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A back brace prescription should always come with an instruction guide from the doctor on how to use it and for how long. The instructions can include a range of information on putting on the brace and taking it off, fitting the brace along with cleaning and care options. It’s important to wear a back brace according to relevant instructions either come with it or as prescribed by your physician.
Most back braces are usually fitted to accommodate the patient’s body and needs for a particular condition. This means that wearing a back brace wrongly can worsen the pain or cause further injury. Those who suffer from lower back pain from different things like back sprains or strains, herniated disc and degenerative disc diseases always consider using support back braces.
Disc herniations, back strains or sprains and degenerative disc diseases are some of the most common causes of lower back pain. Once you ascertain through a proper diagnosis from a doctor that you are dealing with any of these conditions, then you can consider getting a back brace as a treatment option. Back braces are lightweight, easy to wear and take off and most of them offer instant pain relief.
How Back Braces Help
Generally, surgery and physical therapy work remarkably well when it comes to addressing underlying causes of lower back pains. However, back braces are better alternatives and sometimes quite beneficial in helping manage and treat the symptoms. Back braces are meant for patients dealing with back pains resulting from mechanical or structural issues and not because of injured ligaments, strained muscle od pinched nerve.
A back brace helps by providing the right amount of compression and support on the affected area to alleviate pain along with supporting the spine and muscles. It helps you maintain correct posture, which in turn, helps keep the pressure off the muscles, joints and spinal nerves to significantly reduce pain. Wearing a back brace also helps you go about your business without having to worry about adding more strain to the back especially when lifting and bending.
Save for exceptional lifting techniques, back braces also help speed up the recovery process in case of acute injury and prevent further injuries on the affected area. You might have to explore other treatment options for severe back problems.
However, it’s not all sunshine and rainbows when it comes to back braces. This is because just like any other treatment options, they also come with their fair share of limitations. Here are some of the common concerns:
For starters, back braces tend to cause spine weakness especially when you wear it excessively. In medical terms, this is known as long-term atrophy. Back braces usually work like crutches as they offer back support but you should not be overly dependent on it. This typically means that you can use a back brace as a long-term strategy to help manage your pain.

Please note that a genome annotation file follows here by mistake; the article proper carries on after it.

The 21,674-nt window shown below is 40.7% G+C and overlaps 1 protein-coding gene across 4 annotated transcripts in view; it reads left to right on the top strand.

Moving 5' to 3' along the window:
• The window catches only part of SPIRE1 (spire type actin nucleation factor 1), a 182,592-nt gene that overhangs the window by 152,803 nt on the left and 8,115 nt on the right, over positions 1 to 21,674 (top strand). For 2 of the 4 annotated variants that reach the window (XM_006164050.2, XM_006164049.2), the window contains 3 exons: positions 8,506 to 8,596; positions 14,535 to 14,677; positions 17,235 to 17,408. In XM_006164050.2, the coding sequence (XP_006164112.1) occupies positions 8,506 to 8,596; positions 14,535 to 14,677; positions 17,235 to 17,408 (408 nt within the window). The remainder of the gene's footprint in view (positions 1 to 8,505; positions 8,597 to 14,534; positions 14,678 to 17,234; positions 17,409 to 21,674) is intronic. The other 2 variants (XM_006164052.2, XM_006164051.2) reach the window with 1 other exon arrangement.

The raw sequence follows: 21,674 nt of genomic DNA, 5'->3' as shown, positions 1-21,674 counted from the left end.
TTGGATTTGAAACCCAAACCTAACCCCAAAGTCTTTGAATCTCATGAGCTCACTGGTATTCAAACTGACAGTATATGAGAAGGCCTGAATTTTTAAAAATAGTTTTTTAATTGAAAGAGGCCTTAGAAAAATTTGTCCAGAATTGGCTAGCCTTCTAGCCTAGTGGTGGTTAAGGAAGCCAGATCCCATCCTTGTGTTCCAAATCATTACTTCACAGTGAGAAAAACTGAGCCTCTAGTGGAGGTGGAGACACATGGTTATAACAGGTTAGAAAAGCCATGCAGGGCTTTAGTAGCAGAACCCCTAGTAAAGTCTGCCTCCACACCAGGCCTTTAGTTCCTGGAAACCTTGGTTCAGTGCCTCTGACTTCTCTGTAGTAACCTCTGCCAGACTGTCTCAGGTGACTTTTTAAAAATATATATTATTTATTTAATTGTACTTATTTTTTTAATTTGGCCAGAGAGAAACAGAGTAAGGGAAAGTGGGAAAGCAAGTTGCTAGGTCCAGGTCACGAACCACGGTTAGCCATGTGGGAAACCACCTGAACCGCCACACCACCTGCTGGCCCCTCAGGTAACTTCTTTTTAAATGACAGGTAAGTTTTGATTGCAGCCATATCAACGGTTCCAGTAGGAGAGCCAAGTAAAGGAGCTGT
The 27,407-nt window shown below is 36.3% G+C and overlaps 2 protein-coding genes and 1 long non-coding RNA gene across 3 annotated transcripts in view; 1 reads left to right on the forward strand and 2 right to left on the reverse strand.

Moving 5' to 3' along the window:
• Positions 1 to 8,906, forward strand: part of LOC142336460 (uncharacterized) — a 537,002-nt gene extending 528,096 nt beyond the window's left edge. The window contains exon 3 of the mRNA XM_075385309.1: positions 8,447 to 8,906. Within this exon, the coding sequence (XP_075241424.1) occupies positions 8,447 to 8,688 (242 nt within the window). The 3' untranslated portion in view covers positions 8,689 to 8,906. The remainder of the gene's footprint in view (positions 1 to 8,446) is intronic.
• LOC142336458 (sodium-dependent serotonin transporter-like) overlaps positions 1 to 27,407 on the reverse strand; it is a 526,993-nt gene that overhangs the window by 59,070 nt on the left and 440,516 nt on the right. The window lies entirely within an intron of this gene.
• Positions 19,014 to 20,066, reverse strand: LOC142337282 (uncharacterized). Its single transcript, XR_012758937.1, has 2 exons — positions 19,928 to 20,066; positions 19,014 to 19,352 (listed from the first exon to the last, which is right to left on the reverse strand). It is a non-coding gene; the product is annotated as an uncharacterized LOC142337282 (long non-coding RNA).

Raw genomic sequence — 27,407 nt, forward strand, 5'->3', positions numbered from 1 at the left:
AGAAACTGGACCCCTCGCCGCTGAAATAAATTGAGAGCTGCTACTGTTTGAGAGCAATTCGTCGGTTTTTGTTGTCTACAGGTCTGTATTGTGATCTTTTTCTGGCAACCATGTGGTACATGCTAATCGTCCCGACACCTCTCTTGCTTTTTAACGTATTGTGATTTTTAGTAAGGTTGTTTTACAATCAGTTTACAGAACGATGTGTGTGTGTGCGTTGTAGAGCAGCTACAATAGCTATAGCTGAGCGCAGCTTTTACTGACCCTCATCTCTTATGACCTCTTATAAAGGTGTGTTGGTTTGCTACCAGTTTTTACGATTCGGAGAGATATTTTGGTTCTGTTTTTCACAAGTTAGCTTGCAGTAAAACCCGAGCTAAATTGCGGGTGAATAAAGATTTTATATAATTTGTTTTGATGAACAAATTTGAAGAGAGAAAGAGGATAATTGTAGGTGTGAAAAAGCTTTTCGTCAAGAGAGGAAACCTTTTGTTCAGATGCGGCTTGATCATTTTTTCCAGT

In some occasions, patients may experience increased pain when wearing a back brace. You know astronauts tend to lose some muscle mass when in space since their muscles don’t work as they normally would when on earth. You might experience the same when you wear a back brace for a long period.
Secondly, you can only wear a back brace for a limited amount of time depending on the severity of your condition. You might want to wear the brace for longer if you’re in a lot of pain but you can’t have it on the whole day as it can lead to development of other problems or worse, further injuries.
Since ligaments and muscles tend to weaken over time when using a back brace. In this case, the spine will become vulnerable when you don’t wear a back brace. This means that the spine would be more susceptible to further injury than it would have been if you hadn’t used the back brace in the first place. The only way to solve this problem is by wearing a back brace when it’s absolutely necessary and even so, limit the amount of time you have it on as much as possible.
Don’t wear a back brace if you experience pain when resting because it’ll become less beneficial. Plus, as earlier mentioned, overly relying on back braces can weaken postural muscles making the spine more susceptible to further injuries and that beats its purpose.
When wearing a back brace, there are some ligaments and muscles that will stop working owing to the support of the brace. This tends to weaken them since more demand is put on the brace. At some point, the back brace will fail to offer the necessary support and that will result in an injury.
In some cases, the back brace shifts the stress to a different part of the body instead of absorbing that particular stress that is displaced on the spine. This might result in injury of other ligament groups or muscles. In this scenario, the back brace will be causing further injuries as opposed to working to provide instant relief which is its intended purpose in the first place.
Wearing a Back Brace Can Sometimes be Uncomfortable
We have to give it to the manufacturers for trying to design super comfortable back braces thanks to technological advancements. However, you might still find that some back braces are slightly uncomfortable because they designed to offer firm support and compression to help alleviate pain. However, it takes some getting used to but the first few days of bracing will take a toll on you.
Sometimes its Less Beneficial
For instance, there are teenagers that wear back braces to prevent spinal curvature advancement when they have scoliosis. Few of those who choose not to use back braces don’t experience any problems and neither do their curves worsen. Then there are those that wear back braces for a few years without any success since they end up in the operation room for a back surgery.